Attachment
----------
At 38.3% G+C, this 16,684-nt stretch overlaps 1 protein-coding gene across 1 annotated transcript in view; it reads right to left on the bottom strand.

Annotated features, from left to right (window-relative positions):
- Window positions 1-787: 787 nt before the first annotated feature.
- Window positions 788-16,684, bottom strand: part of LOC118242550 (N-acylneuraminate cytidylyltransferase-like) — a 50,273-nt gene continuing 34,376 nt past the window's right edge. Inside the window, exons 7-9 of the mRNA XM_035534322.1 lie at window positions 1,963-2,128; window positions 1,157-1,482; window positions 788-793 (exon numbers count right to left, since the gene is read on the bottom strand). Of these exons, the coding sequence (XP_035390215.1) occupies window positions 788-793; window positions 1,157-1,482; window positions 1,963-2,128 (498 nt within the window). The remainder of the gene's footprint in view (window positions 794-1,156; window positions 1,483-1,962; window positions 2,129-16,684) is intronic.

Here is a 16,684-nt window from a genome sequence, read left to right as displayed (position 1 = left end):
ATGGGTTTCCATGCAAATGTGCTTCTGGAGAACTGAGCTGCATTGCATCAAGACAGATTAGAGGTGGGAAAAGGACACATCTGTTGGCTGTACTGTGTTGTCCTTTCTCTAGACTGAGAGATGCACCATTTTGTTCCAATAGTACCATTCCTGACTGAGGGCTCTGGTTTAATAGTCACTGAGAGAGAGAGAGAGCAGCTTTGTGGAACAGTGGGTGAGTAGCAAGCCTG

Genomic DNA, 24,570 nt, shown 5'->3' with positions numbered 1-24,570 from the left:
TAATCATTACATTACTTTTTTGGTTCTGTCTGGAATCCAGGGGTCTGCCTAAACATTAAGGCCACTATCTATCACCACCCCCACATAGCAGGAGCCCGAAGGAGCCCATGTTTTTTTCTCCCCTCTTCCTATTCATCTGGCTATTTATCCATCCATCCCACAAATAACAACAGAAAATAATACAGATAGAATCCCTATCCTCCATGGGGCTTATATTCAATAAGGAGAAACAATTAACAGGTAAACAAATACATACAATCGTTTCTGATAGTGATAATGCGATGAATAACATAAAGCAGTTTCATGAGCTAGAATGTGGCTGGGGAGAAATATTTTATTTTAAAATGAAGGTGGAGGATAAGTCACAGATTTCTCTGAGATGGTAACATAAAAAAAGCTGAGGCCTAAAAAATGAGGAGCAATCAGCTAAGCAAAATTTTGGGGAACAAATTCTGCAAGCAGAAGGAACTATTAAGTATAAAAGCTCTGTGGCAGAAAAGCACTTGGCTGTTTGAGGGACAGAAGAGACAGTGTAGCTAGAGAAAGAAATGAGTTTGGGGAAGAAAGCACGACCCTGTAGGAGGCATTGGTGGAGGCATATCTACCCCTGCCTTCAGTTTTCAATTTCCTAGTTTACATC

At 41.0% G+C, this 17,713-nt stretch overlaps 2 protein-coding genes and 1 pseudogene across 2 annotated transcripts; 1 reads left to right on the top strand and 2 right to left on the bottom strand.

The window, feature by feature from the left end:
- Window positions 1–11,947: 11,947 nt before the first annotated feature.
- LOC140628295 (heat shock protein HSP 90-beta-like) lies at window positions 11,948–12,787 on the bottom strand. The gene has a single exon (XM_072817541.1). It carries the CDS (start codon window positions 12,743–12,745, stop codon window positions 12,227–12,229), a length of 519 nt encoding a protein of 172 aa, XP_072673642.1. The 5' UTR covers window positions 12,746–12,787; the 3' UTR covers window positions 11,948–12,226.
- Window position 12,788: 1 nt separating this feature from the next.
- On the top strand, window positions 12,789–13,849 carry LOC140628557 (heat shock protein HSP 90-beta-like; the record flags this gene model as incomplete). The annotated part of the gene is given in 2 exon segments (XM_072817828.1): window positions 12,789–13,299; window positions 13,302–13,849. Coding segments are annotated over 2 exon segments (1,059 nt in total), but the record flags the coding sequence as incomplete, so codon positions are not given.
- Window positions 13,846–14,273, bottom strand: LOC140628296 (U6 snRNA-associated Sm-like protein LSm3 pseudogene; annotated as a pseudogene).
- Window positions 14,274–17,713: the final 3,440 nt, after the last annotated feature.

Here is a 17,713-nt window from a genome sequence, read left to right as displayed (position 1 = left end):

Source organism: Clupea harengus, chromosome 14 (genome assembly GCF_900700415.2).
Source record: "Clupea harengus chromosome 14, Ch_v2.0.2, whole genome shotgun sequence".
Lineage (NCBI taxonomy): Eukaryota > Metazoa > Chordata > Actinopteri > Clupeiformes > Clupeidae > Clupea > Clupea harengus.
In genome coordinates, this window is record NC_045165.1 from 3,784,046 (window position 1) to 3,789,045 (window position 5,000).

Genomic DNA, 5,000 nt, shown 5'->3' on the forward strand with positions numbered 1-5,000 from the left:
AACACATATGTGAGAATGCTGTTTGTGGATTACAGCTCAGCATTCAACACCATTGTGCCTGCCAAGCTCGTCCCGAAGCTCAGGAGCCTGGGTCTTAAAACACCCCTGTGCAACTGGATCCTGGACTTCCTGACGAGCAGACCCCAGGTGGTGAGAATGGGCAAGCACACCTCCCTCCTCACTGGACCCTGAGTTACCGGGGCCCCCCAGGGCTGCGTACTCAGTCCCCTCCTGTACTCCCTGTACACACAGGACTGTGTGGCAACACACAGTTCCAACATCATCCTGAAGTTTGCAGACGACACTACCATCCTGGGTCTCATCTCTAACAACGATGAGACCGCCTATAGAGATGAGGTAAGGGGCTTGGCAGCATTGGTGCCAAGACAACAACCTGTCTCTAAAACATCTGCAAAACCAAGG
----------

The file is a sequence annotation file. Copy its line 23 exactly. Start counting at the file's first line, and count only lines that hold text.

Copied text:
AACACATATGTGAGAATGCTGTTTGTGGATTACAGCTCAGCATTCAACACCATTGTGCCTGCCAAGCTCGTCCCGAAGCTCAGGAGCCTGGGTCTTAAAACACCCCTGTGCAACTGGATCCTGGACTTCCTGACGAGCAGACCCCAGGTGGTGAGAATGGGCAAGCACACCTCCCTCCTCACTGGACCCTGAGTTACCGGGGCCCCCCAGGGCTGCGTACTCAGTCCCCTCCTGTACTCCCTGTACACACAGGACTGTGTGGCAACACACAGTTCCAACATCATCCTGAAGTTTGCAGACGACACTACCATCCTGGGTCTCATCTCTAACAACGATGAGACCGCCTATAGAGATGAGGTAAGGGGCTTGGCAGCATTGGTGCCAAGACAACAACCTGTCTCTAAAACATCTGCAAAACCAAGG